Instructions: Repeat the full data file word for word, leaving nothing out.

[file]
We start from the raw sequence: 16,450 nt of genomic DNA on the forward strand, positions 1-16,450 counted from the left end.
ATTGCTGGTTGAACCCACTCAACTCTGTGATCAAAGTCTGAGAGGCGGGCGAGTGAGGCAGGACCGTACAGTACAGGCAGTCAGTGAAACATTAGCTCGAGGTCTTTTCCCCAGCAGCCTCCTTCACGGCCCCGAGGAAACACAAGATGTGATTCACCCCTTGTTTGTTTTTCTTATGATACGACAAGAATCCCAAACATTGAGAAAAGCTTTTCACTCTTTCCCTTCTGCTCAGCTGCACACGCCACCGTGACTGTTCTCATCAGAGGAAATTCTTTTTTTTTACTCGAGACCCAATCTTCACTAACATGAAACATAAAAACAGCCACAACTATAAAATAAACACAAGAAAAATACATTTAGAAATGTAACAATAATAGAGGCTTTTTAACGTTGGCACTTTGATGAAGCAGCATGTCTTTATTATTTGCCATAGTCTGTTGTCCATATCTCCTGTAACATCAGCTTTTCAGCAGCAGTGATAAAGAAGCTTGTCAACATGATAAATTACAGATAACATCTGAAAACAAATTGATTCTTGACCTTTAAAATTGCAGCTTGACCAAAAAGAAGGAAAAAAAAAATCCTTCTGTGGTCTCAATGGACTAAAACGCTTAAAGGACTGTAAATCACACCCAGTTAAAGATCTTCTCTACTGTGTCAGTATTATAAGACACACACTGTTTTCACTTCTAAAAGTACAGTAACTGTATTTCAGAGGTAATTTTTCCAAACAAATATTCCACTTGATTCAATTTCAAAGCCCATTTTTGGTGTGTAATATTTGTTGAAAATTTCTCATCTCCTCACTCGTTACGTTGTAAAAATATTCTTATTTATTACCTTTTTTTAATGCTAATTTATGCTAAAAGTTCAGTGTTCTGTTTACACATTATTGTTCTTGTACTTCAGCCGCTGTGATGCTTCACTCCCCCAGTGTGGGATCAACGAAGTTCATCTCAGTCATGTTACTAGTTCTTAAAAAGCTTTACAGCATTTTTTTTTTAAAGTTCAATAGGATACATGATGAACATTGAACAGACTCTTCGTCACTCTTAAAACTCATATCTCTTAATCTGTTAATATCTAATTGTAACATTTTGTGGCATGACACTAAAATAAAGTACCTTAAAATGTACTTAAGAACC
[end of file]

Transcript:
We start from the raw sequence: 16,450 nt of genomic DNA on the forward strand, positions 1-16,450 counted from the left end.
ATTGCTGGTTGAACCCACTCAACTCTGTGATCAAAGTCTGAGAGGCGGGCGAGTGAGGCAGGACCGTACAGTACAGGCAGTCAGTGAAACATTAGCTCGAGGTCTTTTCCCCAGCAGCCTCCTTCACGGCCCCGAGGAAACACAAGATGTGATTCACCCCTTGTTTGTTTTTCTTATGATACGACAAGAATCCCAAACATTGAGAAAAGCTTTTCACTCTTTCCCTTCTGCTCAGCTGCACACGCCACCGTGACTGTTCTCATCAGAGGAAATTCTTTTTTTTTACTCGAGACCCAATCTTCACTAACATGAAACATAAAAACAGCCACAACTATAAAATAAACACAAGAAAAATACATTTAGAAATGTAACAATAATAGAGGCTTTTTAACGTTGGCACTTTGATGAAGCAGCATGTCTTTATTATTTGCCATAGTCTGTTGTCCATATCTCCTGTAACATCAGCTTTTCAGCAGCAGTGATAAAGAAGCTTGTCAACATGATAAATTACAGATAACATCTGAAAACAAATTGATTCTTGACCTTTAAAATTGCAGCTTGACCAAAAAGAAGGAAAAAAAAAATCCTTCTGTGGTCTCAATGGACTAAAACGCTTAAAGGACTGTAAATCACACCCAGTTAAAGATCTTCTCTACTGTGTCAGTATTATAAGACACACACTGTTTTCACTTCTAAAAGTACAGTAACTGTATTTCAGAGGTAATTTTTCCAAACAAATATTCCACTTGATTCAATTTCAAAGCCCATTTTTGGTGTGTAATATTTGTTGAAAATTTCTCATCTCCTCACTCGTTACGTTGTAAAAATATTCTTATTTATTACCTTTTTTTAATGCTAATTTATGCTAAAAGTTCAGTGTTCTGTTTACACATTATTGTTCTTGTACTTCAGCCGCTGTGATGCTTCACTCCCCCAGTGTGGGATCAACGAAGTTCATCTCAGTCATGTTACTAGTTCTTAAAAAGCTTTACAGCATTTTTTTTTTAAAGTTCAATAGGATACATGATGAACATTGAACAGACTCTTCGTCACTCTTAAAACTCATATCTCTTAATCTGTTAATATCTAATTGTAACATTTTGTGGCATGACACTAAAATAAAGTACCTTAAAATGTACTTAAGAACC